Telecom stocks usually offer large dividends with fairly stable price performance, making them ideal investments for long-term income investors.
AT&T (NYSE:T) and Verizon Communications (NYSE:VZ), the two largest telecom companies in the U.S., pay respective forward annual dividend yields of 5.7% and 4.8%. But before investors assume that makes AT&T a better income stock, we should compare both companies' payout ratios, free cash flow, and income growth.
Payout ratio and free cash flow use
In addition to a higher yield, AT&T seems to be the more generous company on a payout ratio basis.
Over the past 12 months, AT&T paid out 55.8% of its net income as dividends, compared with 42.4% at Verizon. However, net income can be distorted by one-time charges, gains, and changes in accounting methods. By comparison, free cash flow (FCF) -- a company's operating cash flow minus capital expenditures -- often offers investors a clearer view of its financial health.
Over the past 12 months, AT&T paid out 84.4% of its FCF as dividends, compared with 45.8% for Verizon. During that period, Verizon's FCF fell 27.5%, compared to AT&T's 18.4% decline. Verizon's steeper FCF decline shouldn't alarm income investors, since its FCF payout ratio remains much lower than AT&T's.
Also keep in mind that generous payout ratios don't necessarily mean that a company is a better long-term dividend stock. AT&T's high payout ratios certainly mean that it values investors, but Verizon's lower payout ratios give it more room to grow its dividend, since payout ratios over 100% are unsustainable over extended periods.
Neither AT&T nor Verizon are near that threshold on either a net income or FCF basis, so both companies should be able to safely grow their dividends over the next few years.
Clash of the telecom titans
AT&T and Verizon each control around 34% of the U.S. wireless carrier market, according to Chetan Sharma Consulting.
Verizon's new postpaid user growth has been steady, rising from 549,000 to 1.4 million between the first two quarters of the year, before climbing to 1.52 million by the third quarter. AT&T's new postpaid users rose from 625,000 to 1 million between the first two quarters but abruptly plunged to 785,000 in the third quarter.
Over the past year, AT&T and Verizon slashed prices and raised data caps in a fierce pricing war. Unfortunately, that battle caused AT&T's and Verizon's net incomes to respectively fall 21% and 32% YOY in their most recent quarters.
Future plans for growth
Earlier this year, Verizon gained full control of its wireless business through its acquisition of Vodafone's 45% stake in the segment.
Meanwhile, AT&T is trying to expand into the pay TV industry with its proposed $48.5 billion acquisition of DirecTV (NASDAQ:DTV). That merger, if approved, will combine AT&T's 5.7 million U-verse customers with DirecTV's 20.25 million users, creating the largest pay TV provider in America. However, Comcast's (NASDAQ:CMCSA) proposed merger with Time Warner Cable (NYSE:TWC) might top that deal with nearly 30 million subscribers. Both plans face notable hurdles and AT&T's DirecTV deal faces the rise of cord-cutters across America, who are fleeing to on-demand streaming services such as Netflix and Hulu.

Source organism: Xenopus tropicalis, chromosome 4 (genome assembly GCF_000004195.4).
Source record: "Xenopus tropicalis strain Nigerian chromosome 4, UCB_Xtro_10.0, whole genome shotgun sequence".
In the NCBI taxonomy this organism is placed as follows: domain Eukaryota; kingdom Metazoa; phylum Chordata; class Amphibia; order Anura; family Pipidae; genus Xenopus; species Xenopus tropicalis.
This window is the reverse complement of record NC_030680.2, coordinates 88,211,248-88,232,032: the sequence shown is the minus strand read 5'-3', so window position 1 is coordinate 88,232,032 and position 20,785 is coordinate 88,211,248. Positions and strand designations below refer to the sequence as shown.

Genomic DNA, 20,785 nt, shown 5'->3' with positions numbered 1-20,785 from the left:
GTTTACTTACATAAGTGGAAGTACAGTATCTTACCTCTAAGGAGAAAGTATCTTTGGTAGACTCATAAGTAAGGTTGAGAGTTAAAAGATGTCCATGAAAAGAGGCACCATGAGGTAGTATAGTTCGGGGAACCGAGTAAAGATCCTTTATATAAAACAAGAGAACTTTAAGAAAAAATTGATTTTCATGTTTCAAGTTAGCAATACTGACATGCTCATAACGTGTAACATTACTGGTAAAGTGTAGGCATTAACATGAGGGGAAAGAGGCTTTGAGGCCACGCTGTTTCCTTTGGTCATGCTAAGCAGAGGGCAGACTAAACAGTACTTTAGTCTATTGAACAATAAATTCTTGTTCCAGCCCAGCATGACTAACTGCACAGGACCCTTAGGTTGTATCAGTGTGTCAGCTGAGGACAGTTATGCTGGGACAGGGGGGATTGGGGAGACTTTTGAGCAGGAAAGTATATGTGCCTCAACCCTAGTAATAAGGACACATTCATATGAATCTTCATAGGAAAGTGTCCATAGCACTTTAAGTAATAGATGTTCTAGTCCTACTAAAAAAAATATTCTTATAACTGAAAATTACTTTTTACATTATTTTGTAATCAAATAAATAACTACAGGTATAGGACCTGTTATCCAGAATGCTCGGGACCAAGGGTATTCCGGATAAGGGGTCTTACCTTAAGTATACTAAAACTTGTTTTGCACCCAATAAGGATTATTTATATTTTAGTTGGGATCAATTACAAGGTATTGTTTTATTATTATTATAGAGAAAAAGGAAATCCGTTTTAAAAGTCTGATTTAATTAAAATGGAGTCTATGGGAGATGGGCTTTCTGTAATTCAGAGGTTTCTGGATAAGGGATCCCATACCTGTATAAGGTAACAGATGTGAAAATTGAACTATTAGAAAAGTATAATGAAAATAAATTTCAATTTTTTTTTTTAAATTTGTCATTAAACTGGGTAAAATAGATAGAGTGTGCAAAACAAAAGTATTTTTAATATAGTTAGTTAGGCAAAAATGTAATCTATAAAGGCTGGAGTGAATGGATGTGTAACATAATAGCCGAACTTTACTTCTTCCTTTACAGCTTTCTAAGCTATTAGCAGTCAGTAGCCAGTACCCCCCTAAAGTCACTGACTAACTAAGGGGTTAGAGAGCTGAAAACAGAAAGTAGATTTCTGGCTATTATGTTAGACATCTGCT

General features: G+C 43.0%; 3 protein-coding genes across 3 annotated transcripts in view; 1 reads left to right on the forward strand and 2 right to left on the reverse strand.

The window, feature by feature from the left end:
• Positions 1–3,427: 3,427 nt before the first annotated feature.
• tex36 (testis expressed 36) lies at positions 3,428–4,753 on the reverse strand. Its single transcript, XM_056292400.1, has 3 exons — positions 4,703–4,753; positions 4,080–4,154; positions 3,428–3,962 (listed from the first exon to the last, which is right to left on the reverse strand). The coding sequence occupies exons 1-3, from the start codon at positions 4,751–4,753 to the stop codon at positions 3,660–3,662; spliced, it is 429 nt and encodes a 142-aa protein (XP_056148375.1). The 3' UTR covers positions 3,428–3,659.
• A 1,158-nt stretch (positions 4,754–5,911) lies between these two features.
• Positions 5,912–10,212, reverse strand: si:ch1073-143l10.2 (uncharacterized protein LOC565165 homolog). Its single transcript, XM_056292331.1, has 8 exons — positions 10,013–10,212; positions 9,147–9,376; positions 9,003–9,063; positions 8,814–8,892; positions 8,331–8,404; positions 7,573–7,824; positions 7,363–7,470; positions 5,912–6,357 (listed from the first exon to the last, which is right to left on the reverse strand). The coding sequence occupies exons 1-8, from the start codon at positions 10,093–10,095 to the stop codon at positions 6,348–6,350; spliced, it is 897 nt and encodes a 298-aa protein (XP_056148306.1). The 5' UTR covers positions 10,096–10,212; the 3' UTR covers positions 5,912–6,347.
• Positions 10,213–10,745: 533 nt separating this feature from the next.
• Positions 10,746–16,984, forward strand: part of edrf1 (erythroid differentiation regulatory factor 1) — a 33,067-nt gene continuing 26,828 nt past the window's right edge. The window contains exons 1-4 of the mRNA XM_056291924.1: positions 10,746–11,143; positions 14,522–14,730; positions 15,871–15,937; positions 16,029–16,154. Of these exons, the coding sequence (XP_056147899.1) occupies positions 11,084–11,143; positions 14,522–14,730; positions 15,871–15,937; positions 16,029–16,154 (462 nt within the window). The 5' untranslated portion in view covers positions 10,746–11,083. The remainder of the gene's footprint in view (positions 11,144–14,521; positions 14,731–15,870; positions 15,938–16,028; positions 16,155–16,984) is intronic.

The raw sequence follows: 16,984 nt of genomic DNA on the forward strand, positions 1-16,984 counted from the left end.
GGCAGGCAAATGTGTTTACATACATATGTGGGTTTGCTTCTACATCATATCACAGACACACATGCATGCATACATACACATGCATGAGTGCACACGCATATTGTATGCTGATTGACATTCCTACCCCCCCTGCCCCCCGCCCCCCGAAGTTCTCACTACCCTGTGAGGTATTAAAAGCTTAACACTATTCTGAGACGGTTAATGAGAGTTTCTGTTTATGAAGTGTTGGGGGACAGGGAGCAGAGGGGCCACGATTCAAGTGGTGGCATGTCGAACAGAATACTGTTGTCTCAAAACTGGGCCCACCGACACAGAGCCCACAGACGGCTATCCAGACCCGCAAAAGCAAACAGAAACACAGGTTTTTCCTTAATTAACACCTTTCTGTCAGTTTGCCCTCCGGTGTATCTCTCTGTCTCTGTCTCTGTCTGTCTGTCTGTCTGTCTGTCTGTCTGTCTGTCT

Meanwhile, Verizon's Vodafone deal, worth an estimated $130 billion (including $59 billion in cash), more than doubled the company's debt load. A higher debt load is definitely a negative development, but Verizon's 46% FCF payout ratio means that it can probably pay back debt and raise its dividend at the same time.
What do those plans mean for margins?
The companies' plans matter to dividend investors since both will affect margins.
Verizon's wireless segment posted an operating margin of 31.9% last quarter. DirecTV had an operating margin of 14.8% last quarter. This means that Verizon is willing to double down on a high-margin business, while AT&T is diversifying into a lower-margin one that might generate stronger revenue growth over the next few years. Last quarter, AT&T's revenue rose 2.5% YOY to $33 billion, while DirecTV's revenue climbed 6% to $8.4 billion, partially because of robust growth in Latin America.
As AT&T expands into lower margin businesses, its net income and FCF growth could decline, causing dividend payout ratios to climb to uncomfortable levels.
The road ahead
Both AT&T and Verizon are solid, conservative income investments for 2015, but both companies are clearly in the midst of major transitions.
I'm not a fan of AT&T's plan, since it means sacrificing margins for revenue growth in the wobbly pay TV industry. Meanwhile, Verizon might have overpaid to own 100% of its wireless business, but it's still a high-margin business that could earn higher long-term profits.
Both companies also trade with comparable multiples -- AT&T trades at 10.5 times trailing earnings, while Verizon trades with a ratio of 10.3. Investors looking for pure yield should probably go with AT&T, while those looking for a chance of higher margin growth might want to consider Verizon instead.
Leo Sun has no position in any stocks mentioned. The Motley Fool recommends Moody's, Netflix, and Verizon Communications and owns shares of Netflix. Try any of our Foolish newsletter services free for 30 days. We Fools don't all hold the same opinions, but we all believe that considering a diverse range of insights makes us better investors. The Motley Fool has a disclosure policy.